About this Recording
8.559658 - WHEELER, S.: Songs (Wasting the Night) (Phillips, River, Kaiser, Sharp, Berman)
English 

Scott Wheeler (b. 1952)
Wasting the Night: Songs

 

My first musical memories are songs from the Great American Songbook, in recordings by Frank Sinatra, Ella Fitzgerald and others. My parents themselves sang these songs; my mother sang over the radio in Greece during World War II and my dad sang a cappella with the Kingsmen at Columbia. As a teenager, I played these standard tunes in my own jazzy piano arrangements, and cherished their sensuous combination of words and music. When I began to play and sing in rock bands, I came to love a simpler sort of song, which was not always as simple as it seemed. The 1960s rock and pop lyrics were not as clever as Cole Porter, but their occasional ambiguity came from a need for poetry, the same need that made me want to set the poems of William Blake, Wallace Stevens, W.H. Auden and others.

When I began composing concert music in the 1970s, it was in a high modernist academic milieu where most vocal music was so heavily influenced by Schoenberg it might as well have been in German. Classic German and French art song was seldom taught—I came to love the songs of Schumann and Fauré by accompanying singers and by studying singing myself. American art song was almost completely ignored in the university. Around 1975, Rodney Lister, an independent-minded composer colleague who shared my love of the standard pop repertoire, introduced me to the remarkable songs of Virgil Thomson.

Rodney also introduced me to Thomson himself. In 1981, Rodney and I studied text-setting with Virgil, at his apartment in the Chelsea Hotel. Thomson’s teaching had no nonsense about it, focusing on vocal range, groupings of syllables, and placement of vowels. Virgil never discussed the emotional content of a song—not because the emotion isn’t important, but because emotion is the easiest part, and tends to take care of itself if the text setting is handled professionally. His advice was that “the composer who scans his text correctly will do it better service than the one who violates its clarity in order to illustrate some secondary meaning, or to impress us with how deeply he himself feels about it all. The basis of communicating in vocal music, in other words, is correct verbal prosody.”¹ I agree with this, but it no longer fully describes my own attitude and approach. To me, songs are simply the most sensuous kind of fun one can have with the combination of words and music. That combination can range from humor to melancholy to high operatic drama. This recording is a selection from over twenty years of explorations of that expressive range. I’m deeply grateful to the wonderful singers and pianists who have shared in these explorations, especially the five intensely communicative artists on this disc.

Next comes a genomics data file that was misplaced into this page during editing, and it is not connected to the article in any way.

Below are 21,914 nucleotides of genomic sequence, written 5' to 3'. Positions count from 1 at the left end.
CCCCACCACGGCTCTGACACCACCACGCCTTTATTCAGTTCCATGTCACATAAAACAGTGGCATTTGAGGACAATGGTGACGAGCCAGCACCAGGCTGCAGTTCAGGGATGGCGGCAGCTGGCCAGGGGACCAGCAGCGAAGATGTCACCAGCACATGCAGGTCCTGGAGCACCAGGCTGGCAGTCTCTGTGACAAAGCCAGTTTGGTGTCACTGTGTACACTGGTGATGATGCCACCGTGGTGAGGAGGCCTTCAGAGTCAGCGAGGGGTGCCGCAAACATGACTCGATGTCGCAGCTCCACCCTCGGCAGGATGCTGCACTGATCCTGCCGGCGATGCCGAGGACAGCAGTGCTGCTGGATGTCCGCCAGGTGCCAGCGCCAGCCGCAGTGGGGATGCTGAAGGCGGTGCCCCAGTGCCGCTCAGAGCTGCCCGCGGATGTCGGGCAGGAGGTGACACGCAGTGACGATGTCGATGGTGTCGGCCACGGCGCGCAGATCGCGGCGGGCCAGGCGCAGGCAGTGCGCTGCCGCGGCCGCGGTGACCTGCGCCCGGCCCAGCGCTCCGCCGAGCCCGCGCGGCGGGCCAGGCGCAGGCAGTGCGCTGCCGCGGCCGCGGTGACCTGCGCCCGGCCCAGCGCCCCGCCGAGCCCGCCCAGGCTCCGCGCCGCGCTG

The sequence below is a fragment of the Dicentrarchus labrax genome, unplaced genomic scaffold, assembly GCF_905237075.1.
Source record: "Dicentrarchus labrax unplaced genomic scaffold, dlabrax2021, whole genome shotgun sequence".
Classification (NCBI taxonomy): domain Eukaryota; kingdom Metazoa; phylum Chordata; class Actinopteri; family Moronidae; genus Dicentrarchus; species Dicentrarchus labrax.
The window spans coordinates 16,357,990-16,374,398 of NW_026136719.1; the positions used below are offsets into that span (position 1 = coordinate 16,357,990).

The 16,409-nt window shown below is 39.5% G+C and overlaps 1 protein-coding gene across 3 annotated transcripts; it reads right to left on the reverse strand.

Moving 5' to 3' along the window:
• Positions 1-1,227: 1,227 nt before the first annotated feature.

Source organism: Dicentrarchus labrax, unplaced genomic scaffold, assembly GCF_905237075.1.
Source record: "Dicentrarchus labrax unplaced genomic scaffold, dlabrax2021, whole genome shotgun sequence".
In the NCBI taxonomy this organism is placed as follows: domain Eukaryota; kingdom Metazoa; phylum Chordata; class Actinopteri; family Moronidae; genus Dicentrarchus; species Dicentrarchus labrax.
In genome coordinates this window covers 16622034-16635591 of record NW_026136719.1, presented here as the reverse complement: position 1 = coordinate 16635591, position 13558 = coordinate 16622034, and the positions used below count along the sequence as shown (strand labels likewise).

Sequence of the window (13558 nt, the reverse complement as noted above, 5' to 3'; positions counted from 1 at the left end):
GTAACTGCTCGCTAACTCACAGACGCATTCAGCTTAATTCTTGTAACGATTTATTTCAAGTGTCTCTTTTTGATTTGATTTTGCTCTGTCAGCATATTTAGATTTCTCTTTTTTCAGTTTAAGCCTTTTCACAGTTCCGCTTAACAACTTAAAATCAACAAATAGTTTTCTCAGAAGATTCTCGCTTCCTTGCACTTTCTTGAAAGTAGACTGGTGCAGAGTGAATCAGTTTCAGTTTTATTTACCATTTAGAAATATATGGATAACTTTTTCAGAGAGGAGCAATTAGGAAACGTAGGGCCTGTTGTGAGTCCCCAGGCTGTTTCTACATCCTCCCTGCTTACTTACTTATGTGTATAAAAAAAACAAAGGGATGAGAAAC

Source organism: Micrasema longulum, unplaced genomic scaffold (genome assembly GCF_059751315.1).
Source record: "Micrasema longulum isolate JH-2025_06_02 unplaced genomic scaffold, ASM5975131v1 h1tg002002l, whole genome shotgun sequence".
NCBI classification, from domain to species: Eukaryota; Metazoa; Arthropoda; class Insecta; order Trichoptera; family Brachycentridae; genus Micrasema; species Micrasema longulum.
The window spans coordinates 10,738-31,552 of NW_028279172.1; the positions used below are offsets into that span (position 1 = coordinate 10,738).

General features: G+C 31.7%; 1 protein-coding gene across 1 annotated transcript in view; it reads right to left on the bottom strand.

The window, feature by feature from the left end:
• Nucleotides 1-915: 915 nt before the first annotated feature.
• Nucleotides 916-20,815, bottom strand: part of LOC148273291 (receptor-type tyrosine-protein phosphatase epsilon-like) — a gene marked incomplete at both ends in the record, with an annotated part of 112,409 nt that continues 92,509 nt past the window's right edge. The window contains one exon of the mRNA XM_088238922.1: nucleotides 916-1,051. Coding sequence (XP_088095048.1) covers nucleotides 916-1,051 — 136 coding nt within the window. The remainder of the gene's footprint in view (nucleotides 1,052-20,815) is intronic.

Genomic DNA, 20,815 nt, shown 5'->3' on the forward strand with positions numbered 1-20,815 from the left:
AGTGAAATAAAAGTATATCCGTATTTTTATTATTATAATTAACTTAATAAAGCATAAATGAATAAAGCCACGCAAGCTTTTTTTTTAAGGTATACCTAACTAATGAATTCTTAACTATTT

Serenata (1993) was originally written for tenor and guitar. That combination suggested a lover’s serenade, which in turn led me to these five poems by Mark Van Doren, all drawn from his book Morning Worship. Serenata was premiered by Marshall Hughes and John Muratore in 1991. The version for voice and piano was premiered by Paul Kirby and Anthony Tommasini in 1994.

In Sunday Songs (1999) Oriole and Keeping the Sabbath were written for Renée Fleming’s all-Dickinson program with the actress Julie Harris, presented at Alice Tully Hall in New York and Wigmore Hall in London in 2000. Since Dickinson did not give her poems titles, the titles of these songs are my own, as is the title of the set; the concerns with the divine and the everyday are of course very much those of this poet.

Heaven and Earth (2007), a selection of poems by William Blake, focuses on the contrasts between the tenderness of heaven and the violence of earth. Night sets an earthly scene and ends with a vision of heaven. The Little Vagabond finds a lesson in the alehouse here on earth. Holy Thursday depicts the annual tradition at St Paul’s of bringing the poor children of London into the Cathedral; Blake dramatizes the pious condescension of this sort of charity. In Oh For a Voice Like Thunder, Blake’s moral fervor takes on the tones of an Old Testament prophet. Heaven and Earth was commissioned by the Marilyn Horne Foundation and the ASCAP Foundation/Charles Kingsford Fund. The set was premiered by Dmitri Pittas and Carrie Ann Matheson as part of the 2008 Marilyn Horne Foundation festival The Song Continues.